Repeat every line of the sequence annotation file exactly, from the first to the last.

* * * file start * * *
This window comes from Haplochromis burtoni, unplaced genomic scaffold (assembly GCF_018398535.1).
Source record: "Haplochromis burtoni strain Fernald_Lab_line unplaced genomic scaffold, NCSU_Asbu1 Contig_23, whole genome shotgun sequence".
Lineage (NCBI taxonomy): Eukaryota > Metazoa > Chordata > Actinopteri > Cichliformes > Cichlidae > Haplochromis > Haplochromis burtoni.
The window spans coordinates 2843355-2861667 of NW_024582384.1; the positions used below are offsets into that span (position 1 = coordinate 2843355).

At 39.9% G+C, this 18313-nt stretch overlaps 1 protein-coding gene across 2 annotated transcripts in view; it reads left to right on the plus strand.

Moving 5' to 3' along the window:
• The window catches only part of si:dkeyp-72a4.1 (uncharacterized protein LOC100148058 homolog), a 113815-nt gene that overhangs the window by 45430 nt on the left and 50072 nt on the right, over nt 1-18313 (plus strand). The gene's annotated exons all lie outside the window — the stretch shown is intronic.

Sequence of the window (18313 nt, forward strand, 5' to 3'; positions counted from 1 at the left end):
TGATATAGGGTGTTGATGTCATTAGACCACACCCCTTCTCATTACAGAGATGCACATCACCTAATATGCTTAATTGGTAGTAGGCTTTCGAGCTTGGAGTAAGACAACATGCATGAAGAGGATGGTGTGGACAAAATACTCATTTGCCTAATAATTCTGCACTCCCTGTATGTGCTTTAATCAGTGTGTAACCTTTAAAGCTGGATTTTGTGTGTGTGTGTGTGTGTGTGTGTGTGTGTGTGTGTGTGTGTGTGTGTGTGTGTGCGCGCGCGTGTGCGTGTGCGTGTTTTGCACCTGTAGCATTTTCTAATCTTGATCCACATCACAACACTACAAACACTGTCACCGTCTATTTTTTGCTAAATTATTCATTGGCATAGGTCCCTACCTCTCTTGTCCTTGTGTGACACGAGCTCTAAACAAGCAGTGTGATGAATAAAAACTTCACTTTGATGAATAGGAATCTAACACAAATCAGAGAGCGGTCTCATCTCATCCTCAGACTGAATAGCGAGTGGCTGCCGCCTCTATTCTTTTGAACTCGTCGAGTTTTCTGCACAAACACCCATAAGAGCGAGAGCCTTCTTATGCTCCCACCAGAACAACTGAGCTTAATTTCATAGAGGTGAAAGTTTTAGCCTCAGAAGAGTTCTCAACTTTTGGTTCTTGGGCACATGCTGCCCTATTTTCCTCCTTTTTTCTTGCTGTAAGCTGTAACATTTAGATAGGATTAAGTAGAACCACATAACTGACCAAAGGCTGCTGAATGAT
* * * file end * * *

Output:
This window comes from Haplochromis burtoni, unplaced genomic scaffold (assembly GCF_018398535.1).
Source record: "Haplochromis burtoni strain Fernald_Lab_line unplaced genomic scaffold, NCSU_Asbu1 Contig_23, whole genome shotgun sequence".
Lineage (NCBI taxonomy): Eukaryota > Metazoa > Chordata > Actinopteri > Cichliformes > Cichlidae > Haplochromis > Haplochromis burtoni.
The window spans coordinates 2843355-2861667 of NW_024582384.1; the positions used below are offsets into that span (position 1 = coordinate 2843355).

At 39.9% G+C, this 18313-nt stretch overlaps 1 protein-coding gene across 2 annotated transcripts in view; it reads left to right on the plus strand.

Moving 5' to 3' along the window:
• The window catches only part of si:dkeyp-72a4.1 (uncharacterized protein LOC100148058 homolog), a 113815-nt gene that overhangs the window by 45430 nt on the left and 50072 nt on the right, over nt 1-18313 (plus strand). The gene's annotated exons all lie outside the window — the stretch shown is intronic.

Sequence of the window (18313 nt, forward strand, 5' to 3'; positions counted from 1 at the left end):
TGATATAGGGTGTTGATGTCATTAGACCACACCCCTTCTCATTACAGAGATGCACATCACCTAATATGCTTAATTGGTAGTAGGCTTTCGAGCTTGGAGTAAGACAACATGCATGAAGAGGATGGTGTGGACAAAATACTCATTTGCCTAATAATTCTGCACTCCCTGTATGTGCTTTAATCAGTGTGTAACCTTTAAAGCTGGATTTTGTGTGTGTGTGTGTGTGTGTGTGTGTGTGTGTGTGTGTGTGTGTGTGTGTGTGTGCGCGCGCGTGTGCGTGTGCGTGTTTTGCACCTGTAGCATTTTCTAATCTTGATCCACATCACAACACTACAAACACTGTCACCGTCTATTTTTTGCTAAATTATTCATTGGCATAGGTCCCTACCTCTCTTGTCCTTGTGTGACACGAGCTCTAAACAAGCAGTGTGATGAATAAAAACTTCACTTTGATGAATAGGAATCTAACACAAATCAGAGAGCGGTCTCATCTCATCCTCAGACTGAATAGCGAGTGGCTGCCGCCTCTATTCTTTTGAACTCGTCGAGTTTTCTGCACAAACACCCATAAGAGCGAGAGCCTTCTTATGCTCCCACCAGAACAACTGAGCTTAATTTCATAGAGGTGAAAGTTTTAGCCTCAGAAGAGTTCTCAACTTTTGGTTCTTGGGCACATGCTGCCCTATTTTCCTCCTTTTTTCTTGCTGTAAGCTGTAACATTTAGATAGGATTAAGTAGAACCACATAACTGACCAAAGGCTGCTGAATGAT